Miami Lakes, Fla.-based injection molder National Molding LLC says difficulties recruiting technical and managerial staff are leading it to close its plant in Ambridge, Pa.
President and CEO Tom Linton said it had become increasingly difficult to recruit staff there needed to make the technical, tight tolerance parts that National supplies for the automotive industry and other end markets, and so the company is shifting 25 of the 43 molding machines to its other facilities.
“The facility is an excellent performer, our challenge had been to staff the factory,” Linton said. “It's one of the biggest challenges we face, attracting and retaining the best people.”
The company first disclosed the move to the Pennsylvania Department of Department of Labor and Industry in a January filing required for mass layoffs under the Worker Adjustment and Retraining Notification Act. It said the closing will affect 43 employees and that layoffs would take place between May 31 and Aug. 30.
“We explored a number of different options, including relocating the facility,” Linton said. “We couldn't come up with a viable option financially.”
He said manufacturing companies face a particularly low unemployment rate, even compared to other industries. National's human resources department recently prepared internal estimates from several sources that calculates that plastics industry unemployment is 1.2 percent and for manufacturing in general, it's 2.8 percent, Linton said.
National Molding's comments echo larger reports on recruiting difficulties for manufacturers. A 2018 report from the Manufacturing Institute, for example, estimated that 2.4 million jobs in manufacturing in the next decade could go unfilled because of a skills gap needed for more technical positions.
National Molding has four other injection molding factories, at its headquarters in Miami Lakes and in Largo, Fla., and internationally in Toronto and Shanghai. Ambridge is the smallest of the five plastics factories.
The company has added substantial new capacity elsewhere in recent years. It bought the Largo facility when it acquired Ven-Tel Plastics Corp. in 2016, and the Toronto facility a year later when it acquired a controlling interest in Canadian molder Dynaplast Ltd. Those acquisitions added more than 100 molding machines.
Linton said it has been more difficult to recruit in Ambridge, about 20 miles outside Pittsburgh, than it was for its other facilities.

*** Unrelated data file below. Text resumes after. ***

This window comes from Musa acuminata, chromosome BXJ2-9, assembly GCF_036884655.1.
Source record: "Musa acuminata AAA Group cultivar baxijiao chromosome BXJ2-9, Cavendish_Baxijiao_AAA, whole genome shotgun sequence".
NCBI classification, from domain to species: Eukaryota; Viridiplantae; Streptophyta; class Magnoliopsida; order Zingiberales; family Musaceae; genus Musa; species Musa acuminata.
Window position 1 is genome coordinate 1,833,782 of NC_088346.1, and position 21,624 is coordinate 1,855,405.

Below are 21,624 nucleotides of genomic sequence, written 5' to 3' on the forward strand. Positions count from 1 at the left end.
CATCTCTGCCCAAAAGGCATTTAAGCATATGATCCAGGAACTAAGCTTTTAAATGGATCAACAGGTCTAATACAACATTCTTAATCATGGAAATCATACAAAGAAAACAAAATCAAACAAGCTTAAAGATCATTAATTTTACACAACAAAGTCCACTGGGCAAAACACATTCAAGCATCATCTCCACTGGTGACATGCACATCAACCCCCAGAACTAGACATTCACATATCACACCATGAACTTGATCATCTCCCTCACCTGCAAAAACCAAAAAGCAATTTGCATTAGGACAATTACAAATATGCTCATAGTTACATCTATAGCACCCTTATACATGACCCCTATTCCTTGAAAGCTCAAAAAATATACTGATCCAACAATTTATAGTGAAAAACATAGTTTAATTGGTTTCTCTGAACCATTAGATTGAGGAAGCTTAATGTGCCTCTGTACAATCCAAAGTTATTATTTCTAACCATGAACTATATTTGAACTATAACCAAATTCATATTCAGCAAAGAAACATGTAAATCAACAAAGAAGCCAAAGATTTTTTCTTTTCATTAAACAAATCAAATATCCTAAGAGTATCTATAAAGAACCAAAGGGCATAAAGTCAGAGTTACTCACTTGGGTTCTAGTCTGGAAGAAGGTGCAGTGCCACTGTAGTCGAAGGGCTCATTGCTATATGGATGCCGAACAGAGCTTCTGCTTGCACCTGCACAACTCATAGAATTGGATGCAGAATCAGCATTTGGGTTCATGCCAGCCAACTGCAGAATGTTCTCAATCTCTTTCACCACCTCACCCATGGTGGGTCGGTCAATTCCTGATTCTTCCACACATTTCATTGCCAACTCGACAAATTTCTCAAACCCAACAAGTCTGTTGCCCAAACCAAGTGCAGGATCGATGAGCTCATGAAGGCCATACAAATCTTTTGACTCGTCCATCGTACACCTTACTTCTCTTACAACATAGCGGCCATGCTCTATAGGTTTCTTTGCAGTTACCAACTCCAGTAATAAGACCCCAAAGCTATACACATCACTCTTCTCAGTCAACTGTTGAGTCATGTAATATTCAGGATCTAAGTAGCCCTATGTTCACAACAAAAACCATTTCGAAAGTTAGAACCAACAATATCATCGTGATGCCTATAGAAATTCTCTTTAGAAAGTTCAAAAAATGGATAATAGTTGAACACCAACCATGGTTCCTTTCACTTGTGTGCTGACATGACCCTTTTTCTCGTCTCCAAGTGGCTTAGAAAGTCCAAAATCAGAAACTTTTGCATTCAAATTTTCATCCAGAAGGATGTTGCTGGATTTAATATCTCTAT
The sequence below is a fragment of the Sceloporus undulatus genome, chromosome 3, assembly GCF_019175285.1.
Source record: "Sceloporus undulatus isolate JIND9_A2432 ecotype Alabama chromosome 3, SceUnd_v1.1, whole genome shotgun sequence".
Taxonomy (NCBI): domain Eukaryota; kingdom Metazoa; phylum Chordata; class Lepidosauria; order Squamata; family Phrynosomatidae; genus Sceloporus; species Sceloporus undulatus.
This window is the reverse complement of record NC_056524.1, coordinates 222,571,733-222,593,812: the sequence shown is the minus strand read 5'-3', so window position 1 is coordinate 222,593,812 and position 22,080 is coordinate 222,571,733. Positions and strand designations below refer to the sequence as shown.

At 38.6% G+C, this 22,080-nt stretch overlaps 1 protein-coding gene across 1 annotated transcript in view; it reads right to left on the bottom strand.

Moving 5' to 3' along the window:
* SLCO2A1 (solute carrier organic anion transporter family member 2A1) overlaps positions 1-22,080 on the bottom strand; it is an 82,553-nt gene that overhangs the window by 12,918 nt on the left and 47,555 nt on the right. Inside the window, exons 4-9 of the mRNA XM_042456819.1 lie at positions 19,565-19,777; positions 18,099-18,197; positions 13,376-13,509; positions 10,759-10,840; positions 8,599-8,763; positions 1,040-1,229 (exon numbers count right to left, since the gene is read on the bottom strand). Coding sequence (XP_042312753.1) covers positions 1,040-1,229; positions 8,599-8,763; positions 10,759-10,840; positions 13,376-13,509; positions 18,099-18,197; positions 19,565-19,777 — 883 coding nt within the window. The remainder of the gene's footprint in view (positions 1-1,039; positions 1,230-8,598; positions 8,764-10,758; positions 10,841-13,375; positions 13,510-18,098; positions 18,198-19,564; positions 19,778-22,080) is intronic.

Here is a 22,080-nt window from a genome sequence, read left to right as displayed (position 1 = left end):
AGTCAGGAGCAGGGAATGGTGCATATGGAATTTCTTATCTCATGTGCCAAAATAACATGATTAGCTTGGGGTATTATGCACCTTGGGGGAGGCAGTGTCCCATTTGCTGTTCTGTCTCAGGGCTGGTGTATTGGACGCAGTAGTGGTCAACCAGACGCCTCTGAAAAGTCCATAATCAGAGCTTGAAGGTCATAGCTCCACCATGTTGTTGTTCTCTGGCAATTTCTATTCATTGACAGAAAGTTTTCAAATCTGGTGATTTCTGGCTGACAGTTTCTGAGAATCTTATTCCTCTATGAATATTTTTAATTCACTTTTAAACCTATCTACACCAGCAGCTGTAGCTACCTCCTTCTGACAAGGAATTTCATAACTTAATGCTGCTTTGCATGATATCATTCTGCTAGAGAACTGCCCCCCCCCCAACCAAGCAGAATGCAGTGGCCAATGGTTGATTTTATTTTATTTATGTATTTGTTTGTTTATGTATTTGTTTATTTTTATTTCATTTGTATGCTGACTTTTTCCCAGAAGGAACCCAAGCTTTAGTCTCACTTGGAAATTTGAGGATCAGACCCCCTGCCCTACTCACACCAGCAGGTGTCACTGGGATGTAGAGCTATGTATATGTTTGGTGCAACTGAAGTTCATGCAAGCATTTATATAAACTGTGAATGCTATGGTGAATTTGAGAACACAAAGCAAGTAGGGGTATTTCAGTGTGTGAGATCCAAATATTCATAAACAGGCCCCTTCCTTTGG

Linton said the firm has taken a number of steps recently to boost recruitment, including increasing the company contribution to its 401(k) retirement plans and focusing on employee relations. He said for the last year, for example, all new hires throughout the company get a lunch with Linton or other senior executives in their first month so staff can get better acquainted.
“A lot of it is just treating people well,” he said.
The Ambridge facility had been running at only 60 to 65 percent capacity, and but had managed to pick up some new business recently. “It's not a distressed asset in any way,” Linton said.
The 43 employees in Ambridge have been offered opportunities to relocate to work in the company's other facilities, he said.
Linton said about 65 percent of the company's work is in the automotive market but it has been diversifying. The Ven-Tel acquisition had been aimed at the medical market.
Its automotive business had been “a little tough” the last two years coming off the auto market's 2016 peak, but has been experiencing an uptick lately, including gaining new work tied to the growth in electric vehicles, he said.
National had 290 presses and $108 million in injection molding sales, according to the 2018 Plastics News ranking of injection molding companies.
The company has developed its own proprietary system for quick change modular tools, and said it makes over 1 billion parts a year in high volume applications like buckles and fasteners for the automotive and retail markets.